Appendix:Finnish possessive suffixes

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Finnish has a system of possessive suffixes. There are five distinct suffixes, depending on the person that is acting as the possessor (note that the third-person singular and third-person plural are not distinguished):

possessor singular plural
1st person -ni (my) -mme (our)
2nd person -si (your (sg)) -nne (your (pl))*
3rd person -nsa, -nsä (his, her, their) (-an, -än, -en)
*) Also the polite form

The suffix attaches to the end of the word, but assimilates a final -n in the genitive and illative forms.


Suffix or pronoun[edit]

The first-person and second-person suffixes can be used not just alongside, but in place of the pronoun, which can be omitted if a possessive suffix is present; thus taloni and minun taloni are synonymous. The case for the third-person suffix is different: if used on its own, it has a reflexive meaning, and because of this, the third-person pronoun cannot be left out in the same way as the first- and second-person ones can:

Kalle luki kirjansa.Kalle read his (own) book. [The book is by or owned by Kalle himself.]
Kalle luki hänen kirjansa.Kalle read his/her book. [The book is not by or owned by Kalle, but some other person mentioned before.]


There are no separate nominative forms for inflected words; both the nominative singular and plural have identical forms to the genitive singular, if a possessive suffix is present. The suffixes themselves make no distinction for the number of the possessed, but can be attached to inflected forms; that is, words can be inflected even if they have a possessive suffix.

Third-person suffix[edit]

The third-person possessive suffix also has a short form -Vn (V represents the previous vowel that is made long), which can only be used after the short vowels a, ä, e, and may not be used in the nominative or genitive cases.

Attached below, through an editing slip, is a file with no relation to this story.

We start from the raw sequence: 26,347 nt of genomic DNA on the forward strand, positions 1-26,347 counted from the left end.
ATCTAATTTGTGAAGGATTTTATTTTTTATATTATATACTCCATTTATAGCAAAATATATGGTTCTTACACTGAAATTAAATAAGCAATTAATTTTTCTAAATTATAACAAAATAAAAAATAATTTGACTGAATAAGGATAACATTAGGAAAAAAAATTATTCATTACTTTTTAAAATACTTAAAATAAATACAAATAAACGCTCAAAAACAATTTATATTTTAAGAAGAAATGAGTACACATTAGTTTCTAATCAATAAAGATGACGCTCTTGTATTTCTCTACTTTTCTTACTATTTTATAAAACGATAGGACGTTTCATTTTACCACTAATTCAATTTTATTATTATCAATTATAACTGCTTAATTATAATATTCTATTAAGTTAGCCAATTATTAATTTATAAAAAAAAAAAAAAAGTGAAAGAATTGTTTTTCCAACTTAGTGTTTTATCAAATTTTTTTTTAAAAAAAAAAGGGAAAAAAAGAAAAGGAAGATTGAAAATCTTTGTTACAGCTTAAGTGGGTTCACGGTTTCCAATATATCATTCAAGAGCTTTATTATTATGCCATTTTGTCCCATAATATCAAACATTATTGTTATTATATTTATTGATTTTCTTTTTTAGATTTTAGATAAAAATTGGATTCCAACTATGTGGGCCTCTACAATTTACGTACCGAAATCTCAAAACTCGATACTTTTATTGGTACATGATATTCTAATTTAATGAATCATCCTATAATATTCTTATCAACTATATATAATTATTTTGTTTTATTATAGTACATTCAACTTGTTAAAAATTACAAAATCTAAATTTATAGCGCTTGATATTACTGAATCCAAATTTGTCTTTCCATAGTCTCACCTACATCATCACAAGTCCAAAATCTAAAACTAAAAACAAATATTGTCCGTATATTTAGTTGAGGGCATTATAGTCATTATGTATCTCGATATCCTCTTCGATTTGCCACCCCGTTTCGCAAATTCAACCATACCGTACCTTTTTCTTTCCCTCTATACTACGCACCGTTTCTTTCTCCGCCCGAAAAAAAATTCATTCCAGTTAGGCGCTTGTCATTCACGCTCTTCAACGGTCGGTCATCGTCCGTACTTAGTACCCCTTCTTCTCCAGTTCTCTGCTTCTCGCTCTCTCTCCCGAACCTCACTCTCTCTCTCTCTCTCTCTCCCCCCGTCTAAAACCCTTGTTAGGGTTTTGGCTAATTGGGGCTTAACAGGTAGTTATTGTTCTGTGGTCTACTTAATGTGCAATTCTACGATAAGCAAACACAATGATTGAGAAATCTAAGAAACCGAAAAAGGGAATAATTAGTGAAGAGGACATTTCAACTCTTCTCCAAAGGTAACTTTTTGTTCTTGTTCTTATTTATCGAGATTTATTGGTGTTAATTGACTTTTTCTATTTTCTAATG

Can the nominal form take the short third-person possessive suffix?
case singular plural
nominative No No No No
genitive No No No No
partitive Possibly* Yes Yes
accusative No No No No
inessive Yes Yes Yes Yes
elative Yes Yes Yes Yes
illative No No No No
adessive Yes Yes Yes Yes
ablative Yes Yes Yes Yes
allative Yes Yes Yes Yes
essive Yes Yes Yes Yes
translative Yes Yes Yes Yes
abessive Yes Yes Yes Yes
instructive No No
comitative Yes Yes
*) If the partitive form does not end in -aa or -ää.

When the short suffix can be used, it usually is.

First-person suffix[edit]

The first-person singular possessive suffix has an alternative version, -in, which is poetic and thus chiefly used in poetry and music (however, its use is restricted; see the entry for more).

Colloquial Finnish[edit]

In colloquial language, possessive suffixes are usually not used, and the possessive structure instead uses the personal pronoun in the genitive case (which is subsequently never omitted). The same applies to e.g. postpositions. The comitative suffix, which requires a possessive suffix, is rarely used in colloquial speech anyway.

(minun) taloni (standard), mun talo (colloquial)my house


Possessive suffixes are not used (except for the reflexive usage of the third-person possessive suffix above) if the complement in the genitive case is not a pronoun (such as if it is a name).


Most nouns can receive a possessive suffix.

(minun) koiranimy dog

In addition, the comitative case requires a possessive suffix for nouns (but not adjectives).